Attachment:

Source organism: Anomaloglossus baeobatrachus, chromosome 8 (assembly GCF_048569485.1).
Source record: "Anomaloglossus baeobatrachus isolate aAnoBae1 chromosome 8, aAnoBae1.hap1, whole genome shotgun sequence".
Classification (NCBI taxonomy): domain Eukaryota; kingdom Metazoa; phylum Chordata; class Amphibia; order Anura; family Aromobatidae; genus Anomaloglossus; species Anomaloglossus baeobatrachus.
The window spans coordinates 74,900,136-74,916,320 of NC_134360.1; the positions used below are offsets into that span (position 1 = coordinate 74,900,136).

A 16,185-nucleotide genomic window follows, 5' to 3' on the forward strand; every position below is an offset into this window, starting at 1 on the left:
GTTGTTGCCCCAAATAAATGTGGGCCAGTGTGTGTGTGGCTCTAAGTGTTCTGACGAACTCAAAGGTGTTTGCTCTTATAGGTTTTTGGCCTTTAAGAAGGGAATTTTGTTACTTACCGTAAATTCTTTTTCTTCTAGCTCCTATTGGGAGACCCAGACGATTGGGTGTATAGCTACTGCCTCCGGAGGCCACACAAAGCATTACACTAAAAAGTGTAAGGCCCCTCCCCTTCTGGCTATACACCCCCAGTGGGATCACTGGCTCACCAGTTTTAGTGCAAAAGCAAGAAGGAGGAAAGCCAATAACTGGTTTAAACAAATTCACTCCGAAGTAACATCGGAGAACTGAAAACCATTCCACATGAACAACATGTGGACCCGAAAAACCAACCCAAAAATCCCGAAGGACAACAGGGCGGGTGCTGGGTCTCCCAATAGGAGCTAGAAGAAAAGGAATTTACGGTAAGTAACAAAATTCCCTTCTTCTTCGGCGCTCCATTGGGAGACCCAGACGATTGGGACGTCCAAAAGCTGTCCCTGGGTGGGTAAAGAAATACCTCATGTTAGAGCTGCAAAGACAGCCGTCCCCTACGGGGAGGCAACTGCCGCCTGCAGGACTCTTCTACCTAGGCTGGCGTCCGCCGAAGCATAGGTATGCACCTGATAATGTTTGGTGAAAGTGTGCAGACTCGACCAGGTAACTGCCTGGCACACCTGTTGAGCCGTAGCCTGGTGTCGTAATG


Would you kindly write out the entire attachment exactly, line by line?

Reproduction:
Source organism: Anomaloglossus baeobatrachus, chromosome 8 (assembly GCF_048569485.1).
Source record: "Anomaloglossus baeobatrachus isolate aAnoBae1 chromosome 8, aAnoBae1.hap1, whole genome shotgun sequence".
Classification (NCBI taxonomy): domain Eukaryota; kingdom Metazoa; phylum Chordata; class Amphibia; order Anura; family Aromobatidae; genus Anomaloglossus; species Anomaloglossus baeobatrachus.
The window spans coordinates 74,900,136-74,916,320 of NC_134360.1; the positions used below are offsets into that span (position 1 = coordinate 74,900,136).

A 16,185-nucleotide genomic window follows, 5' to 3' on the forward strand; every position below is an offset into this window, starting at 1 on the left:
GTTGTTGCCCCAAATAAATGTGGGCCAGTGTGTGTGTGGCTCTAAGTGTTCTGACGAACTCAAAGGTGTTTGCTCTTATAGGTTTTTGGCCTTTAAGAAGGGAATTTTGTTACTTACCGTAAATTCTTTTTCTTCTAGCTCCTATTGGGAGACCCAGACGATTGGGTGTATAGCTACTGCCTCCGGAGGCCACACAAAGCATTACACTAAAAAGTGTAAGGCCCCTCCCCTTCTGGCTATACACCCCCAGTGGGATCACTGGCTCACCAGTTTTAGTGCAAAAGCAAGAAGGAGGAAAGCCAATAACTGGTTTAAACAAATTCACTCCGAAGTAACATCGGAGAACTGAAAACCATTCCACATGAACAACATGTGGACCCGAAAAACCAACCCAAAAATCCCGAAGGACAACAGGGCGGGTGCTGGGTCTCCCAATAGGAGCTAGAAGAAAAGGAATTTACGGTAAGTAACAAAATTCCCTTCTTCTTCGGCGCTCCATTGGGAGACCCAGACGATTGGGACGTCCAAAAGCTGTCCCTGGGTGGGTAAAGAAATACCTCATGTTAGAGCTGCAAAGACAGCCGTCCCCTACGGGGAGGCAACTGCCGCCTGCAGGACTCTTCTACCTAGGCTGGCGTCCGCCGAAGCATAGGTATGCACCTGATAATGTTTGGTGAAAGTGTGCAGACTCGACCAGGTAACTGCCTGGCACACCTGTTGAGCCGTAGCCTGGTGTCGTAATG